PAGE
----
Tuesday, September 12, 2006

Life's Mulligans

Last Thursday we went to a memorial for my husband's friend, Paul Nelson. Paul was no relation to me (that I know of) but we did have a few things in common. His first love was music and he made quite a career of not only writing about it, but also had a knack for finding extraordinary talent and then championing the cause of that talent with a loyalty and devotion that was (and still is) quite rare in this world. He also loved films and spent his waning years as a bit of a recluse, eschewing the music industry to work as a clerk in a Greenwich Village video store, which is where he befriended Dave (my husband).

His memorial was rather surreal, as these two very separate worlds collided. There was a long list of speakers, many of them the rock critics and icons we grew up reading in the pages of Rolling Stone, Musician, Cream and other rags that were once our main connection to the music world, before television and the Internet changed the landscape. So it was a bit freaky to hear my own dear David speak at a podium shared by the likes of Dave Marsh, Kurt Loder and David Johansen. However, these people came together to skillfully paint a vivid picture of this man's life via their own reflections. It became clear through their reminiscences that Paul was revered by his music industry colleagues, but that he made a conscious decision to pretty much sever all ties to that world and establish a new life that was lived on his own terms.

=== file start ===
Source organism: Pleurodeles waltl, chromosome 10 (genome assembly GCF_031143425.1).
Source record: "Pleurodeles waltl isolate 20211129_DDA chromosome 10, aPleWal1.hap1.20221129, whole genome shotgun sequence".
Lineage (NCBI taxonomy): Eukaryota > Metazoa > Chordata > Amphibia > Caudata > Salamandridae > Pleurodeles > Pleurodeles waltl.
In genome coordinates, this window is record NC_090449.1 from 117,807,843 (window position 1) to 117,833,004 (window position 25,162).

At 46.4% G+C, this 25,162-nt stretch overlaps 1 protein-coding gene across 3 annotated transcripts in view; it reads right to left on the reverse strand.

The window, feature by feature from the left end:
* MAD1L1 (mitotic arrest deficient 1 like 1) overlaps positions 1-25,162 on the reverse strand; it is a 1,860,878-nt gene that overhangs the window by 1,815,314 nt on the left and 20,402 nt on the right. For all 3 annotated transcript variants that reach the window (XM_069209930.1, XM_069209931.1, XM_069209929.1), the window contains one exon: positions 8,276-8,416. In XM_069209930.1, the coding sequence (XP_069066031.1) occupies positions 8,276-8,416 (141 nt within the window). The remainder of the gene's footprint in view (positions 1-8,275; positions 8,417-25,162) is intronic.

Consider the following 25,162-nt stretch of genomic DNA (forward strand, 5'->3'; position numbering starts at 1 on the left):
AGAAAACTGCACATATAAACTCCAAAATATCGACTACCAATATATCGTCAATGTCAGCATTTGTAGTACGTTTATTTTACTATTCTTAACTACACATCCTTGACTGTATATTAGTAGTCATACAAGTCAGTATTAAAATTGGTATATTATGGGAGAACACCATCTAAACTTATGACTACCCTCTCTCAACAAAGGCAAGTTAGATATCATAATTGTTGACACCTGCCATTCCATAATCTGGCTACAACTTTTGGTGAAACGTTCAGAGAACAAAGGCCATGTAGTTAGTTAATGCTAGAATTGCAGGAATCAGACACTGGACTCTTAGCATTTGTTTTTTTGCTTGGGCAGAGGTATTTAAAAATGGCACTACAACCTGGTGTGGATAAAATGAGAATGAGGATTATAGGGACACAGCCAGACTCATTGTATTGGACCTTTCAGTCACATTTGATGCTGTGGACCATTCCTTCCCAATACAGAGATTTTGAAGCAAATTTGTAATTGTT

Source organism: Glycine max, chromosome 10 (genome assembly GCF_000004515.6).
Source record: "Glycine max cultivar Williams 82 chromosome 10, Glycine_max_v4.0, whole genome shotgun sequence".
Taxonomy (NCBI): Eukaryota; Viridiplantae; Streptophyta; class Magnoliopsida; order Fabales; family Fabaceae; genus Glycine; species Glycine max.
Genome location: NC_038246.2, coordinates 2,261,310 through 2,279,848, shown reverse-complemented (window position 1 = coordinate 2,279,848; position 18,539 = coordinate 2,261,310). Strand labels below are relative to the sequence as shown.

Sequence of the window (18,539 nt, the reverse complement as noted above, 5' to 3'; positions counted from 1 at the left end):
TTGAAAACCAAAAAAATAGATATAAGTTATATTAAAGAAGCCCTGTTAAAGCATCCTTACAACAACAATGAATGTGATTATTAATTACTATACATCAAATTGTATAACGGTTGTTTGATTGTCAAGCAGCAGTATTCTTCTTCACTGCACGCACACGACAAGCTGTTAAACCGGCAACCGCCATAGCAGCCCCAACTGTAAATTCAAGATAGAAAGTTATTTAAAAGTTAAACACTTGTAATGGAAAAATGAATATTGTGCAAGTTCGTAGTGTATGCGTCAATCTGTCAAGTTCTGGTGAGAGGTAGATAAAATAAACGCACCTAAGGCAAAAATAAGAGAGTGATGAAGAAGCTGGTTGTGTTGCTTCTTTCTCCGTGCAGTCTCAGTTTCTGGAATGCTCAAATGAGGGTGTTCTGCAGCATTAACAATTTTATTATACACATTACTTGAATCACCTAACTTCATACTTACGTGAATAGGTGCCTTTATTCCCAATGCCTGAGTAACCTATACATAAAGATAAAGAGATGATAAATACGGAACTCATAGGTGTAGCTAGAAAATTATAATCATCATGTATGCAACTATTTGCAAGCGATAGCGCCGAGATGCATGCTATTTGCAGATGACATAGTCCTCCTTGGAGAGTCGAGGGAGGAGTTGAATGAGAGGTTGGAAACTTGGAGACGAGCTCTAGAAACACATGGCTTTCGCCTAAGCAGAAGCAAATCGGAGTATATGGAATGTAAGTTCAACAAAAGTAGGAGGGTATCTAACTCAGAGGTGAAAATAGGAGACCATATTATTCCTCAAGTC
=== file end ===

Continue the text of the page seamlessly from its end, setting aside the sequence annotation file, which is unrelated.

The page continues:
We caught a cab home and as we were driving over the Brooklyn Bridge, it occurred to me that I also have made a similar choice. I decided to abandon a good life. A life that appeared nearly perfect to those on the outside because the flaws and cracks were buried deep within. But I have successfully sown a new life. One that roots in solid ground and bears sweeter fruits. Of course it is not perfect, it could never be, but it is so much more rewarding and full that I can only rejoice in the fact that I am content. Who would have ever dreamed that driving over the Brooklyn Bridge on a Thursday evening would be a routine matter for me? Certainly not this small-town gal. Sometimes it astounds me... the way I threw myself out into the great unknown and came up smiling.

There were many at Paul's service who knew him only in his "first" life and couldn't comprehend why he would embrace obscurity the way he did. But it makes sense to me. Life is far too short to waste it being unfullfilled and discontented.


Blogger Billychic said...

Amen, sister.

It sounds like you both have/had the right idea.

I'm glad that your life has become what you've made it - and that you're happy. That's an important lesson that I have to remember - I need to get up off my ass and do something I want.


9:46 AM  

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